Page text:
104. It was submitted under reference to Bwllfa & Merthyr Dare Steam Collieries Limited v Pontypridd Waterworks Co that the tribunal could have regard to facts existing at the time of the hearing. That could also apply to planning factors: Bolton Metropolitan Council v Waterworth.

105. The claim for delay was supported by Ryde International v LRT which allowed holding costs incurred during the period in which the sale of relevant properties were delayed. There had been a delay for at least a year. Had it not been for the delay, radar and grid connection would have been easier in 2003 and the delay meant that grid connection was dealt with amongst a tidal wave of other applications.

106. The applicants’ fallback position was that the claim could be analysed on a market value basis. This was the difference between the value of the farm with prospects of a four turbine scheme over a farm with prospects of a six turbine scheme. There is a difference in hope value. The CAAD is of significant importance. Planning permission in principle would have been given for commercial turbines along the lines of the CAAD, and not just at T6, so it could be assumed there is planning permission for a number of turbines. The CAAD applies at the valuation date.

107. If commercial turbines would have been permitted in principle on the CAAD ground, there would be no reason for the market to value potential turbines in positions T1 – 4 or T5 differently. The MOD had no objection to four turbines on the CAAD land up to 76m in height in terms of its response to the CAAD application. The respondents could not go behind the CAAD.

108. It was submitted that a DCF approach was valid. Not dissimilar approaches had been used by the Tribunal in other cases: Christie’s of Scotland v Scottish Ministers and Optical Express (Southern) Limited v Birmingham CC. The RICS information paper contemplated their use and Mr Thornton-Kemsley had given evidence that developers used DCFs to inform bids.

109. The Tribunal was requested only to consider whether in principle a claim in respect of a resulting capital gains tax liability was a valid head of claim. This was a claim which should be compensated for under the principle of equivalence. Reference was made to Bishoppsgate Parking No. 2 Limited at paragraphs 91 – 118. The applicants’ position was they would be unlikely to be able to roll over any gains and would thus be liable to the tax on their compensation to which they would not otherwise have been subject.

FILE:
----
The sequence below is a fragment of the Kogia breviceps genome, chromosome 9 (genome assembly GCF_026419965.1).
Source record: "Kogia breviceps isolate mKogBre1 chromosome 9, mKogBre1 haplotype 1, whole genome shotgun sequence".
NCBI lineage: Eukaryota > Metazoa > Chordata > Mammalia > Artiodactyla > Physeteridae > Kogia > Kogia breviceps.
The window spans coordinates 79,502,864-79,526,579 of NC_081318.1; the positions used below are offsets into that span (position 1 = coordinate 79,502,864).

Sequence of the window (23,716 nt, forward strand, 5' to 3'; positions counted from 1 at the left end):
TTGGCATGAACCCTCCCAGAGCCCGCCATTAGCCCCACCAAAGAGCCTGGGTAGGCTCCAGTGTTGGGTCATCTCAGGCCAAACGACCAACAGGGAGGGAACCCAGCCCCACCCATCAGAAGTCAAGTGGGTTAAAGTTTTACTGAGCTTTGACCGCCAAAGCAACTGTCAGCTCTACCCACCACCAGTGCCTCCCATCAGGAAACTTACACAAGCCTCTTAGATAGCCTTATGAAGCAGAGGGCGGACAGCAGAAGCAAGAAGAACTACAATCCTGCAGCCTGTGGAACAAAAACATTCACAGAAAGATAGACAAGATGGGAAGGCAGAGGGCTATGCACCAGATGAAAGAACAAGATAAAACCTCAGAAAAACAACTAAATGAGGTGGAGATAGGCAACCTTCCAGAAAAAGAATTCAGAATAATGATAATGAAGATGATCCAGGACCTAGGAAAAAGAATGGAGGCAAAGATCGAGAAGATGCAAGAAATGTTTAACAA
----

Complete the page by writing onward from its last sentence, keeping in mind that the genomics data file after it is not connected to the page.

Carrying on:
110. Turning to the evidence Counsel submitted that the applicants had embarked on their project by 8 October 2002 when Mr Montgomery had called at their farm. The applicants had acted reasonably and in good faith. The EIA work began and grid connection was made soon after the CPO was settled. Mr Reynold’s evidence was unsatisfactory in that he had initially indicated he had reported the applicants’ wind farm intentions to his clients at an early stage, but once having checked his notes overnight he contradicted this. There had been no point in progressing the project until the route of the pipeline was finalised, and this was only the case once the CPO had been confirmed. The bird survey could not have been carried out while the area was about to become a construction site.

111. On the evidence there was no doubt planning permission would have been granted for a further two turbines, and the CAAD is strong evidence in favour of that position, as are the existing four turbines. The respondents were ignoring the existence of the CAAD. Mr Stewart’s evidence should be preferred to that of Mr Michie, and the latter had not visited the site prior to the preparation of his evidence. Mr Michie had stated that it was reasonable to wait until after the CPO was confirmed prior to committing resources to the windfarm application, if there were limited time and resources.

112. It was submitted that on the evidence it would have been readily apparent in 2004 that the site was in close proximity to a sub-station which had the requisite capacity. The profusion of windfarms in Aberdeenshire demonstrated there was no strategic issue of grid capacity. At worst there would have been some delay in obtaining a grid connection. Mr Punton’s evidence was criticised in that he had no particular knowledge of the Fiddes sub-station or its capacity. The only example given by the respondents of any wind farm in the north-east having to wait until the Beauly-Denny project was completed was, according to Mr Punton, Jacksbank at 60MW which was in a different category. Mr Stewart had given many examples to the contrary. The fact that Fiddes had sufficient capacity would have been made clear to someone undertaking an investigation at the time.